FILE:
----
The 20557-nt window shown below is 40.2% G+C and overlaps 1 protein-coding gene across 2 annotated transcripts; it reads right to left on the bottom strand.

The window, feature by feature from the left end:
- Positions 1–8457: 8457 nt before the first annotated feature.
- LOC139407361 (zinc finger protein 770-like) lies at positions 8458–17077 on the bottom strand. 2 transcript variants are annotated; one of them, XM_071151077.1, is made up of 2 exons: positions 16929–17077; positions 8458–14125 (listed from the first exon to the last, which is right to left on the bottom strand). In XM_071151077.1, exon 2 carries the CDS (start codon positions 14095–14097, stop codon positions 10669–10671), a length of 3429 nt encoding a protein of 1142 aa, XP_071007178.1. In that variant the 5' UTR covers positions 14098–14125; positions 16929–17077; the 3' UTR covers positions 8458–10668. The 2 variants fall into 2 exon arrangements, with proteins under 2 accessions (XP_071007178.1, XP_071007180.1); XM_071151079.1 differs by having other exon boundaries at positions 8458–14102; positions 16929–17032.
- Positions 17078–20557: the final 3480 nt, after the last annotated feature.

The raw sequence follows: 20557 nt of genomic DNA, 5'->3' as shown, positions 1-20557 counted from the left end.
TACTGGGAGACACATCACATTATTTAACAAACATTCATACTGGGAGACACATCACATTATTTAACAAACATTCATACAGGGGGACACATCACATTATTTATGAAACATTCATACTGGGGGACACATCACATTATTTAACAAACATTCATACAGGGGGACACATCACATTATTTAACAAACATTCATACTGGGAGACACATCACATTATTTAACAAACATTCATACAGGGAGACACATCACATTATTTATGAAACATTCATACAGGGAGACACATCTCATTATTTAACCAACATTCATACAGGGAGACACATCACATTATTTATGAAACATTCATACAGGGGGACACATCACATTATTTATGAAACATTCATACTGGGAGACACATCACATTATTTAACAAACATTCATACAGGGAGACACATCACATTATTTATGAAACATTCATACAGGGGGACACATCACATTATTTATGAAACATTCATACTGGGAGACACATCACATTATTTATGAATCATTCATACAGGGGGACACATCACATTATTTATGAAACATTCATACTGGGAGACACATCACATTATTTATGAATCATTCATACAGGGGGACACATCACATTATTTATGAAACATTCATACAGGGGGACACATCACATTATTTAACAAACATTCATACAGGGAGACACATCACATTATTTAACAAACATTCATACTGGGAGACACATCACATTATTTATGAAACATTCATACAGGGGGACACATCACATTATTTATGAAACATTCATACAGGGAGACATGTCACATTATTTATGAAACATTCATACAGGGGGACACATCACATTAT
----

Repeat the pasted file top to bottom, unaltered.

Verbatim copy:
The 20557-nt window shown below is 40.2% G+C and overlaps 1 protein-coding gene across 2 annotated transcripts; it reads right to left on the bottom strand.

The window, feature by feature from the left end:
- Positions 1–8457: 8457 nt before the first annotated feature.
- LOC139407361 (zinc finger protein 770-like) lies at positions 8458–17077 on the bottom strand. 2 transcript variants are annotated; one of them, XM_071151077.1, is made up of 2 exons: positions 16929–17077; positions 8458–14125 (listed from the first exon to the last, which is right to left on the bottom strand). In XM_071151077.1, exon 2 carries the CDS (start codon positions 14095–14097, stop codon positions 10669–10671), a length of 3429 nt encoding a protein of 1142 aa, XP_071007178.1. In that variant the 5' UTR covers positions 14098–14125; positions 16929–17077; the 3' UTR covers positions 8458–10668. The 2 variants fall into 2 exon arrangements, with proteins under 2 accessions (XP_071007178.1, XP_071007180.1); XM_071151079.1 differs by having other exon boundaries at positions 8458–14102; positions 16929–17032.
- Positions 17078–20557: the final 3480 nt, after the last annotated feature.

The raw sequence follows: 20557 nt of genomic DNA, 5'->3' as shown, positions 1-20557 counted from the left end.
TACTGGGAGACACATCACATTATTTAACAAACATTCATACTGGGAGACACATCACATTATTTAACAAACATTCATACAGGGGGACACATCACATTATTTATGAAACATTCATACTGGGGGACACATCACATTATTTAACAAACATTCATACAGGGGGACACATCACATTATTTAACAAACATTCATACTGGGAGACACATCACATTATTTAACAAACATTCATACAGGGAGACACATCACATTATTTATGAAACATTCATACAGGGAGACACATCTCATTATTTAACCAACATTCATACAGGGAGACACATCACATTATTTATGAAACATTCATACAGGGGGACACATCACATTATTTATGAAACATTCATACTGGGAGACACATCACATTATTTAACAAACATTCATACAGGGAGACACATCACATTATTTATGAAACATTCATACAGGGGGACACATCACATTATTTATGAAACATTCATACTGGGAGACACATCACATTATTTATGAATCATTCATACAGGGGGACACATCACATTATTTATGAAACATTCATACTGGGAGACACATCACATTATTTATGAATCATTCATACAGGGGGACACATCACATTATTTATGAAACATTCATACAGGGGGACACATCACATTATTTAACAAACATTCATACAGGGAGACACATCACATTATTTAACAAACATTCATACTGGGAGACACATCACATTATTTATGAAACATTCATACAGGGGGACACATCACATTATTTATGAAACATTCATACAGGGAGACATGTCACATTATTTATGAAACATTCATACAGGGGGACACATCACATTAT